As part of the girls’ holistic growth, the school offers opportunities to interact with their male counterparts. “Last weekend, years seven and eight boarders got together with Riverview boys for a sausage sizzle and trivia games and we also socialise with boys during sports competitions, dances and debating,” Ella says.

“Older students also have the opportunity to be part of the Ignatian Interschool Forum,” Evie adds. “Forum members get together with other schools to discuss issues such as indigenous people, refugees, social justice and climate change.”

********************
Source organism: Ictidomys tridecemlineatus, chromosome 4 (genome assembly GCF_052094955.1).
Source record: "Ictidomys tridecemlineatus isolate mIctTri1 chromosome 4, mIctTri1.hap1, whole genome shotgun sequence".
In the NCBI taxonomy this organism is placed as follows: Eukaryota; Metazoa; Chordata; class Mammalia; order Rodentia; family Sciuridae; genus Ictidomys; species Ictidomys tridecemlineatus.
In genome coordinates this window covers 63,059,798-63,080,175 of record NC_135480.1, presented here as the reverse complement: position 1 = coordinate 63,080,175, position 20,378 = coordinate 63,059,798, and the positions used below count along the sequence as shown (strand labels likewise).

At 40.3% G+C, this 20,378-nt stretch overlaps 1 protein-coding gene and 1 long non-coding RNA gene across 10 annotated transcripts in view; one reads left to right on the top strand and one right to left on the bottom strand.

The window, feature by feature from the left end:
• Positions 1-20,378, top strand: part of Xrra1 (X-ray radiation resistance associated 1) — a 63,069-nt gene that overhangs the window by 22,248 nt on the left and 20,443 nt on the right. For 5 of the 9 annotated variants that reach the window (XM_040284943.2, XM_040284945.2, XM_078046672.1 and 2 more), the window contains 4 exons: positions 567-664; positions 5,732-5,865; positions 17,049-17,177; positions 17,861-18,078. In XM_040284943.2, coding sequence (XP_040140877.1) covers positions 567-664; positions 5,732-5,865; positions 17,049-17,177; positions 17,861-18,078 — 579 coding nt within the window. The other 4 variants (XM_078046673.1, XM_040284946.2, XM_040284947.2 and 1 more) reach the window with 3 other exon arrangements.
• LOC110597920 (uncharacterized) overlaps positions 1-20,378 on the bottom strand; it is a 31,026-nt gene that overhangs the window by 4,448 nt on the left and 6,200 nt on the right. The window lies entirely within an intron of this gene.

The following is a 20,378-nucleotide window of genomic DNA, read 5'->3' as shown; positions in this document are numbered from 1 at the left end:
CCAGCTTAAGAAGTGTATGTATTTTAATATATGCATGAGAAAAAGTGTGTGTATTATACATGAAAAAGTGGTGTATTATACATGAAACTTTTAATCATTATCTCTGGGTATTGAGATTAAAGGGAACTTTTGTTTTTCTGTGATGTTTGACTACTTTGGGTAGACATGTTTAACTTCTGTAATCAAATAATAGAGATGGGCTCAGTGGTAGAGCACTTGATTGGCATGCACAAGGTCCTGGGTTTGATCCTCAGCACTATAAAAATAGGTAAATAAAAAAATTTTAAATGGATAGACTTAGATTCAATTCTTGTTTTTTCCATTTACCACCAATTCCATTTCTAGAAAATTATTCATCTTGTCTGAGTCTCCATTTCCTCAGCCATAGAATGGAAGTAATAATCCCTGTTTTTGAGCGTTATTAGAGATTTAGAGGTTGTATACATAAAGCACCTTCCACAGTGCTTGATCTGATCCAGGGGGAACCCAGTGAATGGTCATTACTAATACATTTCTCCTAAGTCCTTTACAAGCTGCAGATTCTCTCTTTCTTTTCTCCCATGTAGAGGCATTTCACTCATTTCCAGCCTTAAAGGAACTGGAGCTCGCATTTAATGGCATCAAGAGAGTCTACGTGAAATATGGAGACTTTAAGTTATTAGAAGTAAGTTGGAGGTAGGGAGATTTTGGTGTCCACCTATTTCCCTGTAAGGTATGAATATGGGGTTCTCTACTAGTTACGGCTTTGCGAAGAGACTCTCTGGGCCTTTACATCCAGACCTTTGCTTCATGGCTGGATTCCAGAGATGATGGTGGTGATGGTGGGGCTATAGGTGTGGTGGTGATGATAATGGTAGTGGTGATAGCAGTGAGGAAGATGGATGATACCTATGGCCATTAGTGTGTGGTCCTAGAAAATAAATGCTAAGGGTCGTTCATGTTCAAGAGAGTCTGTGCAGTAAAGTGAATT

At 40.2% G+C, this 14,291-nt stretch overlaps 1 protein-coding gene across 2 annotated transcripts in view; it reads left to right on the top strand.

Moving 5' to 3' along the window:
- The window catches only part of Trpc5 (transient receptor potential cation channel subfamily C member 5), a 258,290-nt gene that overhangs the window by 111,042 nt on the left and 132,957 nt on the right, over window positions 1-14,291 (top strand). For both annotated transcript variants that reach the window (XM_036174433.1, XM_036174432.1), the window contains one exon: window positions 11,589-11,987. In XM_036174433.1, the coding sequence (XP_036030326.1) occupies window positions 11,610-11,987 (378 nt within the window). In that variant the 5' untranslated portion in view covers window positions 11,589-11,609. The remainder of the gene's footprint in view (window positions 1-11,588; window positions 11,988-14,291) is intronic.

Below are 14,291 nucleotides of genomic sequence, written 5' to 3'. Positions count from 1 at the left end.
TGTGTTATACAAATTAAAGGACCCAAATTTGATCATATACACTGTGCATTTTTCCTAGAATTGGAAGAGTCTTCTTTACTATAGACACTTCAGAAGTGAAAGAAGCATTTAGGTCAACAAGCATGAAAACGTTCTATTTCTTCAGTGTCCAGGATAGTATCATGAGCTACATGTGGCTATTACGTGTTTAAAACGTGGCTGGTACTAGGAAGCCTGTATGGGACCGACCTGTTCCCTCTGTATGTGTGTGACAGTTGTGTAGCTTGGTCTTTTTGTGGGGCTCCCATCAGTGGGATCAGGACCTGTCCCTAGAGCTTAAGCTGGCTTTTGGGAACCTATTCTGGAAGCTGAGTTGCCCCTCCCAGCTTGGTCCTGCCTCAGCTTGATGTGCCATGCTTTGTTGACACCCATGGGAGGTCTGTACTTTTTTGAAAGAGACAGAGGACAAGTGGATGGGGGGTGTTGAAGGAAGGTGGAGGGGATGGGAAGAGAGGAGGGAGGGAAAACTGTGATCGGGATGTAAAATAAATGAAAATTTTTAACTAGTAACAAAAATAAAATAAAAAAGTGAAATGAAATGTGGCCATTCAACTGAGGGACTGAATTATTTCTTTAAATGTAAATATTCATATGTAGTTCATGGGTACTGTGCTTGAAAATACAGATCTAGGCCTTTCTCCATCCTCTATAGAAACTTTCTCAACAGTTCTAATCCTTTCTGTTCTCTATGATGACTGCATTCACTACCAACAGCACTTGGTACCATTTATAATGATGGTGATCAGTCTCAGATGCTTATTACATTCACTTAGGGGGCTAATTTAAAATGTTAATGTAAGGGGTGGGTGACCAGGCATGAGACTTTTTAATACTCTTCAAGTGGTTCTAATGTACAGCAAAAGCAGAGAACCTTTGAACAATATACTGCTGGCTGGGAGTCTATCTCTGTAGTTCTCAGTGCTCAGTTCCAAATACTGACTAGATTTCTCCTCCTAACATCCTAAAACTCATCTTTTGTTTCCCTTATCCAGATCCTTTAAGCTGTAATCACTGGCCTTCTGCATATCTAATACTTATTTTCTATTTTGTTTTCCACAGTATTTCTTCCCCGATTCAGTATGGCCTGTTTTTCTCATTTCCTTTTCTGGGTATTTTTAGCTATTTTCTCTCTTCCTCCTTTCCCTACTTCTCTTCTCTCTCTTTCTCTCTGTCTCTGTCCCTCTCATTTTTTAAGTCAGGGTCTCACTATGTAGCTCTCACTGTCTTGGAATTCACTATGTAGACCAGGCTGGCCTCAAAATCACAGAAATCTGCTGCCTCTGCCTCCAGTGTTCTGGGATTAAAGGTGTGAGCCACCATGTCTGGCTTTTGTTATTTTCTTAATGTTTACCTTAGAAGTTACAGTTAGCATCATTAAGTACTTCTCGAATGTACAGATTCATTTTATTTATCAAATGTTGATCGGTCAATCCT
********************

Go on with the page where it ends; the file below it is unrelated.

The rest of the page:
When creating opportunities for the girls to interact socially with boys, Marina says it’s important for them to mix in an environment where they are encouraged to think critically and be creative. “In that way, they are building more meaningful relationships.”

Ella adds that at Loreto Normanhurst, she feels a lot less judgment and more freedom to be herself than she did in a co-ed school. “It’s easier to thrive without worrying about what boys are thinking,” she says. “The common perception is that you lose touch in a single-sex school. But that’s not the case at all. It’s just a matter of getting the balance of interaction right.”

The complete story was originally published in Australian Country issue 22.2. Click here to subscribe to our magazine

Words Kirsty McKenzie